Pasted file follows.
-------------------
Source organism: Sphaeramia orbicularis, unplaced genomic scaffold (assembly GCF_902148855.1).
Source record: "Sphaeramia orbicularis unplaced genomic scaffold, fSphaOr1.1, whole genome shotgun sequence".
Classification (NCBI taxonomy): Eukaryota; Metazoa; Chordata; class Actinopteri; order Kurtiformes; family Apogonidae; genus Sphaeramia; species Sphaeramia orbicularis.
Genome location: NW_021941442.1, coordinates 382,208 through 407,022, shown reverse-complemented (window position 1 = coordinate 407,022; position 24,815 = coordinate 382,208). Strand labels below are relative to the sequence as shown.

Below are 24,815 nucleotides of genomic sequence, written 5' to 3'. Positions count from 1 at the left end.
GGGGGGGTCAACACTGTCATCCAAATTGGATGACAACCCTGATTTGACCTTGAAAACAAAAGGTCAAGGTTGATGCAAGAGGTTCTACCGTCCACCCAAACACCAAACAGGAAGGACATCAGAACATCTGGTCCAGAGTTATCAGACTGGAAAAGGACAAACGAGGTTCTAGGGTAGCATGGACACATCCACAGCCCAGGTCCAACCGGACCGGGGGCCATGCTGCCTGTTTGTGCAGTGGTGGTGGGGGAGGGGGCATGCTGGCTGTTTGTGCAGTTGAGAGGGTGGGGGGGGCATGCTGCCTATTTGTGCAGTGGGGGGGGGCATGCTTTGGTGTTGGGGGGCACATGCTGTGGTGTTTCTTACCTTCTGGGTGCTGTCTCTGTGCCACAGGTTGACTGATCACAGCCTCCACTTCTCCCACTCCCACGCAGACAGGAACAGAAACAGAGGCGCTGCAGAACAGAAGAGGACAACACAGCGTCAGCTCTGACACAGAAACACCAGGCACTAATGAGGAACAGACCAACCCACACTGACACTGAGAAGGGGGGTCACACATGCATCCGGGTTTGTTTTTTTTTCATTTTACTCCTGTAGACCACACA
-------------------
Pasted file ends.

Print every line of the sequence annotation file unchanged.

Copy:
Source organism: Sphaeramia orbicularis, unplaced genomic scaffold (assembly GCF_902148855.1).
Source record: "Sphaeramia orbicularis unplaced genomic scaffold, fSphaOr1.1, whole genome shotgun sequence".
Classification (NCBI taxonomy): Eukaryota; Metazoa; Chordata; class Actinopteri; order Kurtiformes; family Apogonidae; genus Sphaeramia; species Sphaeramia orbicularis.
Genome location: NW_021941442.1, coordinates 382,208 through 407,022, shown reverse-complemented (window position 1 = coordinate 407,022; position 24,815 = coordinate 382,208). Strand labels below are relative to the sequence as shown.

Below are 24,815 nucleotides of genomic sequence, written 5' to 3'. Positions count from 1 at the left end.
GGGGGGGTCAACACTGTCATCCAAATTGGATGACAACCCTGATTTGACCTTGAAAACAAAAGGTCAAGGTTGATGCAAGAGGTTCTACCGTCCACCCAAACACCAAACAGGAAGGACATCAGAACATCTGGTCCAGAGTTATCAGACTGGAAAAGGACAAACGAGGTTCTAGGGTAGCATGGACACATCCACAGCCCAGGTCCAACCGGACCGGGGGCCATGCTGCCTGTTTGTGCAGTGGTGGTGGGGGAGGGGGCATGCTGGCTGTTTGTGCAGTTGAGAGGGTGGGGGGGGCATGCTGCCTATTTGTGCAGTGGGGGGGGGCATGCTTTGGTGTTGGGGGGCACATGCTGTGGTGTTTCTTACCTTCTGGGTGCTGTCTCTGTGCCACAGGTTGACTGATCACAGCCTCCACTTCTCCCACTCCCACGCAGACAGGAACAGAAACAGAGGCGCTGCAGAACAGAAGAGGACAACACAGCGTCAGCTCTGACACAGAAACACCAGGCACTAATGAGGAACAGACCAACCCACACTGACACTGAGAAGGGGGGTCACACATGCATCCGGGTTTGTTTTTTTTTCATTTTACTCCTGTAGACCACACA